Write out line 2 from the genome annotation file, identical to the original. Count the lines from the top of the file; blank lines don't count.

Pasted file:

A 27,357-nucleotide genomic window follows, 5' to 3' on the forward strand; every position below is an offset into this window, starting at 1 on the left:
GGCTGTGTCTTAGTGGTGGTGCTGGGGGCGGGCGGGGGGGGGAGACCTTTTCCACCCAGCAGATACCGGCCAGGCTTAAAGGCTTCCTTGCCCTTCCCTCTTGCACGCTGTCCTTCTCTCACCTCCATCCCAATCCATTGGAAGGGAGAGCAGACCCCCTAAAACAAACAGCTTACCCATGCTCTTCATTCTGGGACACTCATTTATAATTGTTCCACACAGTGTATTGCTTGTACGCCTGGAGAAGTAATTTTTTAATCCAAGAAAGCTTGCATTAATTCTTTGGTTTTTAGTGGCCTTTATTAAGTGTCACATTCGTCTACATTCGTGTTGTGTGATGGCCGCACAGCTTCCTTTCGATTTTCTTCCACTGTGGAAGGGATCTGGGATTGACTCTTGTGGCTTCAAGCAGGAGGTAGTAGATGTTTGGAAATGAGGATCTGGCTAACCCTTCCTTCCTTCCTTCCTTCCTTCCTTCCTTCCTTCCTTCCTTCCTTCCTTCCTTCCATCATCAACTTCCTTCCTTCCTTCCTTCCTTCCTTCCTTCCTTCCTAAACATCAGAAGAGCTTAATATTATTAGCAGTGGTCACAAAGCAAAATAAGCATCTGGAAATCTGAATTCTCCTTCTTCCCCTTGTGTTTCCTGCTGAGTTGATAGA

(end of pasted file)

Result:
GGCTGTGTCTTAGTGGTGGTGCTGGGGGCGGGCGGGGGGGGGAGACCTTTTCCACCCAGCAGATACCGGCCAGGCTTAAAGGCTTCCTTGCCCTTCCCTCTTGCACGCTGTCCTTCTCTCACCTCCATCCCAATCCATTGGAAGGGAGAGCAGACCCCCTAAAACAAACAGCTTACCCATGCTCTTCATTCTGGGACACTCATTTATAATTGTTCCACACAGTGTATTGCTTGTACGCCTGGAGAAGTAATTTTTTAATCCAAGAAAGCTTGCATTAATTCTTTGGTTTTTAGTGGCCTTTATTAAGTGTCACATTCGTCTACATTCGTGTTGTGTGATGGCCGCACAGCTTCCTTTCGATTTTCTTCCACTGTGGAAGGGATCTGGGATTGACTCTTGTGGCTTCAAGCAGGAGGTAGTAGATGTTTGGAAATGAGGATCTGGCTAACCCTTCCTTCCTTCCTTCCTTCCTTCCTTCCTTCCTTCCTTCCTTCCTTCCTTCCTTCCATCATCAACTTCCTTCCTTCCTTCCTTCCTTCCTTCCTTCCTTCCTAAACATCAGAAGAGCTTAATATTATTAGCAGTGGTCACAAAGCAAAATAAGCATCTGGAAATCTGAATTCTCCTTCTTCCCCTTGTGTTTCCTGCTGAGTTGATAGA